Even the Mistakes are Fun

Anne Van Kesteren:

A new survey reveals that at least Microsoft and IBM think the HTML charter does not cover the canvas element.

I have to wonder, when reading the survey results, how much the people who voted actually used either SVG or the Canvas element. I covered both SVG and the Canvas Element in the book, but I focused more on SVG. Comparing the two–SVG and Canvas–is like comparing the old FONT element with CSS.

The Canvas element requires scripting. The SVG element doesn’t, even for animation if you use the animate elements. In addition, mistakes in SVG can be fun, as I found when I missed a parameter value in mistaken animation. A couple lines of markup. No script. Both Opera and Safari do an excellent job with the animation elements. I’m expecting Firefox to join this group in the next year.

If you use scripting, you can access each element in the SVG document as a separate element. You can’t do that with Canvas.

I still don’t think the Canvas element should be part of a new HTML 5, whatever the grand plans. However, since all but IE supports the Canvas element, it would be foolish to drop it. A better option would be to consider the Canvas element a bitmapped version of SVG and create a separate group to ensure it grows in a standard manner.

I did like what David Dailey wrote in the survey results:

I have considerable ambivalence about <canvas> as I have noted previously. If we were designing HTML 5 from the ground up , SVG and canvas ought to share syntax and ought not to duplicate so much functionality. <canvas> brings a few needed things with it, though it seems rather a bit of poor planning on the part of the advocates of <canvas> that has gotten us to this point. Those historically frustrated with W3C chose to ignore SVG and now seem to want W3C to ignore SVG in favor of a lesser technology. At the same time, <canvas> does enable client-side image analysis by giving the developer access to pixel values, and that alone allows for some tolerance of what otherwise seems to be a curious decoupling of reason from politics. Does it re-invent the wheel? — only about 95% of it is redundant with 20% of SVG.

As for all the discussion about semantic API…years ago I, and others, made a fight for a model and associated XML vocabulary, RDF, we said would stand the test of time and hold up under use. The road’s been rough, and few people are going to defend reification, but RDF fuels the only truly open social graph in existence. Five years ago. That was about the time when everyone believed that all we’d need for semantics was RSS. Including Microsoft.

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8 Responses to Even the Mistakes are Fun

  1. I agree with you: SVG is fun. But then again, I’m a little biased.

    Personally, I’d rather see SVG 1.2 expand to include pixel-based access/manipulations (as some in the SVG WG seem to want happen) and then include SVG in HTML5.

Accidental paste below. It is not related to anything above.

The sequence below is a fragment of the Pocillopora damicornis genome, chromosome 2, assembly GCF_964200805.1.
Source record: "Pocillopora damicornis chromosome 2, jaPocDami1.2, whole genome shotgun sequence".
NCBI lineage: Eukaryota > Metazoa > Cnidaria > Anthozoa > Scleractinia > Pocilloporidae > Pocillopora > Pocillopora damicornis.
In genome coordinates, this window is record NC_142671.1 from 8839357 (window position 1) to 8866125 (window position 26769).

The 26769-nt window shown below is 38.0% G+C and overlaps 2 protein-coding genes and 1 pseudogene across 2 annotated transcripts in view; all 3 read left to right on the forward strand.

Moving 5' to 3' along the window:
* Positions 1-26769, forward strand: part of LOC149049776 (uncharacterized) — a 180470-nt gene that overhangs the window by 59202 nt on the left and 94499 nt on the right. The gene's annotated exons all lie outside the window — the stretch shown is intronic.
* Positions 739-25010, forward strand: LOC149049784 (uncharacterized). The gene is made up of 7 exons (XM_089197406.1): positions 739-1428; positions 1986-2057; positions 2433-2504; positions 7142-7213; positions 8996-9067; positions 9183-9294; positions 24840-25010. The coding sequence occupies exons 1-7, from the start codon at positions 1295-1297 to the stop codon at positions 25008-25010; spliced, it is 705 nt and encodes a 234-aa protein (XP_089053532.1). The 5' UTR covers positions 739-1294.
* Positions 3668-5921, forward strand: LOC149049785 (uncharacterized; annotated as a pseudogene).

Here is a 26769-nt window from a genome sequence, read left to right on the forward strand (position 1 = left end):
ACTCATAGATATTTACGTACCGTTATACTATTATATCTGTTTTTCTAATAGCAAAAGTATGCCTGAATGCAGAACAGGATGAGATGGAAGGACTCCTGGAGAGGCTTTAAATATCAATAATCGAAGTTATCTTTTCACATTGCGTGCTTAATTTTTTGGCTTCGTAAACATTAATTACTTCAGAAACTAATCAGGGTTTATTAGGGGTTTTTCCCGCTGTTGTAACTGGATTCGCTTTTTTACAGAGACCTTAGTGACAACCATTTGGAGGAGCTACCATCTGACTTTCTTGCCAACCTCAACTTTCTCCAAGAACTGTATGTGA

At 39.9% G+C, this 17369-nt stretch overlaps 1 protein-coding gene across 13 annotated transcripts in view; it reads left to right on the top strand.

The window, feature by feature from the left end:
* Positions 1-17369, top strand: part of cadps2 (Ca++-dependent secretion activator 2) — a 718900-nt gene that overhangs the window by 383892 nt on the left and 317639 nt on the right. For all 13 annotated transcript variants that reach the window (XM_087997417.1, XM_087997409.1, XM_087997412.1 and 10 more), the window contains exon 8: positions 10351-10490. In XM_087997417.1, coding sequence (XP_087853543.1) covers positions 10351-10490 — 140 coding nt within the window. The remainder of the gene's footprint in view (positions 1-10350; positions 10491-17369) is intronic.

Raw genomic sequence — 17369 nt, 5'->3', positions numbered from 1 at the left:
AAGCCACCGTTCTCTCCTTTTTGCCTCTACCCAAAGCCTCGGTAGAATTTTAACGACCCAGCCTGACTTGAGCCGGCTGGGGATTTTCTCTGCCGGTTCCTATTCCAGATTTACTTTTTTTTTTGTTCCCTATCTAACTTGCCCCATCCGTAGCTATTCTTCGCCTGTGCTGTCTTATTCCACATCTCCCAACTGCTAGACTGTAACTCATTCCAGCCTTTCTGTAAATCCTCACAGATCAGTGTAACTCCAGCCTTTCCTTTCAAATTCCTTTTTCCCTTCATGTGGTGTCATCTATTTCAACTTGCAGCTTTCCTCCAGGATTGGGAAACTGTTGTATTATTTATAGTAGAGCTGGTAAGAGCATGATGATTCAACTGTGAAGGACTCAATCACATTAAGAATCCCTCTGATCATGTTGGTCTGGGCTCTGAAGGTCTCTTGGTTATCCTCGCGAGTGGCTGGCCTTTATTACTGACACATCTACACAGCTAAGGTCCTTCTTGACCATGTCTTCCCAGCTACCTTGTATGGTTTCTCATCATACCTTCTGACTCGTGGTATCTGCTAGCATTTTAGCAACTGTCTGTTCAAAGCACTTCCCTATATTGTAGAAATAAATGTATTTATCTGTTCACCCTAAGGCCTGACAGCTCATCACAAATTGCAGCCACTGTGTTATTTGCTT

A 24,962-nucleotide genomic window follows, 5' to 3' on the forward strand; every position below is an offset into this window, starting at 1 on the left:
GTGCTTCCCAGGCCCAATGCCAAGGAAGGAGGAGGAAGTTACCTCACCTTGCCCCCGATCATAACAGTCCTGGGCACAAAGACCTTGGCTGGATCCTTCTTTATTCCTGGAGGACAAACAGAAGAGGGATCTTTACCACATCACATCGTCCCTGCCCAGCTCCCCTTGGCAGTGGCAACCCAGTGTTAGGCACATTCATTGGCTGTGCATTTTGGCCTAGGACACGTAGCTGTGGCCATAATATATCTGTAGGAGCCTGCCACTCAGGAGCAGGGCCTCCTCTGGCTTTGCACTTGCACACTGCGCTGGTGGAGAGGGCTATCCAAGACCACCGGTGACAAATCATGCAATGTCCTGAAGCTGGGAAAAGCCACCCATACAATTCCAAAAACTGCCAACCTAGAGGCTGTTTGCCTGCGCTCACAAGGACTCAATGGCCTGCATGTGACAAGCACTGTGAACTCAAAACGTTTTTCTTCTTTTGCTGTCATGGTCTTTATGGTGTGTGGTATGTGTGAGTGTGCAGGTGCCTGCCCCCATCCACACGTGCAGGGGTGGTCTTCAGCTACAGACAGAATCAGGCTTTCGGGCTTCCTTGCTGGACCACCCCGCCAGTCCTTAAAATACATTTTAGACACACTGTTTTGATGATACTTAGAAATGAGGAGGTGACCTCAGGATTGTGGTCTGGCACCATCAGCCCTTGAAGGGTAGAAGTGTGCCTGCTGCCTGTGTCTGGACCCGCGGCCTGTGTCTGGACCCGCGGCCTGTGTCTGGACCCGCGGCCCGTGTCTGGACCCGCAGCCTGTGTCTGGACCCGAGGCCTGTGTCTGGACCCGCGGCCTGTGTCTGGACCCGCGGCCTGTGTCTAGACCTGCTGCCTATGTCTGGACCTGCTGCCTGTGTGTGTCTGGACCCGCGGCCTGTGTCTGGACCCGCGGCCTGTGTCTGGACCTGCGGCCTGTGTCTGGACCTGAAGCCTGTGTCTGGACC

2. Seth Russell says:

    You say “RDF fuels the only truly open social graph in existence” … but does such a graph actually exist? Where can i see evidence for the existence of such a graph? … and please don’t just point me to somebody’s foaf file or even a data base that contains a small number of references to foaf files. I want to see evidence that the foaf project is actually creating an extensive graph of people who have published a foaf files. I tried to find that graph 5 years ago and couldn’t then. Has anything changed?

  3. Shelley says:

    Seth, point me to an example of open graph implemented in some other technology.

    All I have to do is show Danny Ayer’s, follow his out a couple of threads, and that’s enough to show the world’s largest open social graph.

    Google’s is bigger? Google’s belongs to Google. The data is not open.

    Facebook? ditto

    MySpace? ditto

    FOAF is still the only truly open social graph.

  4. Shelley says:

    Jeff, I agree with you on incorporating the bitmapping functions into SVG, and only having one graphics system.

  5. Seth Russell says:

    Shelley, the Web is a real open graph that it exists … it is useful …it is practical. As far as i know the data that does exist in foaf is for demonstration purposes only … when, for example, was the last time you actually used any foaf data?

  6. Shelley says:

    Demonstration purposes? People are using the spec to generate the files and loading those on to their servers and posting links to them. That strikes me as technology in the wild.

    Were you expecting gears? A FOAF poke?

    “…when, for example, was the last time you actually used any foaf data?”

    I don’t, but then, I’m antisocial. I also don’t Twitter, poke in Facebook, store pictures in Flickr, link in at LinkedIn, or follow any number of the thousand and one essential online social services.

    But I understand the difference between proprietary specifications and open ones. I also understand the difference between data you own and data others own about you.

  7. Uses of ‘in the wild’ FOAF crawler results that I have seen: automatic extended whitelist generation, social-network analysis, friend-of-a-friend planet-style aggregators, etc.

  8. “I still don’t think the Canvas element should be part of a new HTML 5, whatever the grand plans. However, since all but IE supports the Canvas element, it would be foolish to drop it”

    sounds like compounding an already existing mistake. But I am not specifically bothered as I think that canvas elements are native to html and should be included in html 5.